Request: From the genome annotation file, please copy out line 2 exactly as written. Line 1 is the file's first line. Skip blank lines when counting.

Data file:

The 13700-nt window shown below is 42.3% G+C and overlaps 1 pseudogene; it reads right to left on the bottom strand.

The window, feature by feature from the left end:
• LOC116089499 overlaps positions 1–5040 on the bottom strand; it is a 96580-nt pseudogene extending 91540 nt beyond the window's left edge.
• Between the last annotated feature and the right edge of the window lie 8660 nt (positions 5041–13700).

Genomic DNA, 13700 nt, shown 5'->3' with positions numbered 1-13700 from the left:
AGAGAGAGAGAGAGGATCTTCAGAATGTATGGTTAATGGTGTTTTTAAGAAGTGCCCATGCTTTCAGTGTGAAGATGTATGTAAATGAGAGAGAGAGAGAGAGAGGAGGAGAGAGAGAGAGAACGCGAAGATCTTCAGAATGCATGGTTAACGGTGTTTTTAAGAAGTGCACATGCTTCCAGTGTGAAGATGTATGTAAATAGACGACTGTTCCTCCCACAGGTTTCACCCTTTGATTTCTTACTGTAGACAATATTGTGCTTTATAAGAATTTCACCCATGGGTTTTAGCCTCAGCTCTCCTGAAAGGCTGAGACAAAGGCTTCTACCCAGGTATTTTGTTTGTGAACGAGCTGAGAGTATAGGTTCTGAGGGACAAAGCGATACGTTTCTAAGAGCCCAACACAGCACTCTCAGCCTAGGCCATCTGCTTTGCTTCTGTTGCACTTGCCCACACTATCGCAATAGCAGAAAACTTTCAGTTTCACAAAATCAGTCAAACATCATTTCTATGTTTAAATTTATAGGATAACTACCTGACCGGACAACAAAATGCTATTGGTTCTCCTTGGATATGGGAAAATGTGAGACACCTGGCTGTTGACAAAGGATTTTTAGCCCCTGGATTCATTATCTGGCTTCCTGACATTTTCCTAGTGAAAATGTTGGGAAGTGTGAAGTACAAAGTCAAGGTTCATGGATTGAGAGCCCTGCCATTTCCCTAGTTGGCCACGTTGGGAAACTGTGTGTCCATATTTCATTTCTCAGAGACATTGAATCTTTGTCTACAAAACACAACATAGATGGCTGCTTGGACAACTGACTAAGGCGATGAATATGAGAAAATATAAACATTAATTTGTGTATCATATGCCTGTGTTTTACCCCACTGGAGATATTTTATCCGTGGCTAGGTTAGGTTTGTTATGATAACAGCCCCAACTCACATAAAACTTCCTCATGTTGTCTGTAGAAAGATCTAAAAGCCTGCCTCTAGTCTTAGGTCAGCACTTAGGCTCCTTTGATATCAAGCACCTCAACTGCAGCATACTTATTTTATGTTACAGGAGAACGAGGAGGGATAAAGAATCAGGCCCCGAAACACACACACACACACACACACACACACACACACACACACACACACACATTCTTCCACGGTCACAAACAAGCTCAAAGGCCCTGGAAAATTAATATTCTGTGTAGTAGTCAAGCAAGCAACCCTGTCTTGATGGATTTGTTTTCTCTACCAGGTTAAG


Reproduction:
The window, feature by feature from the left end: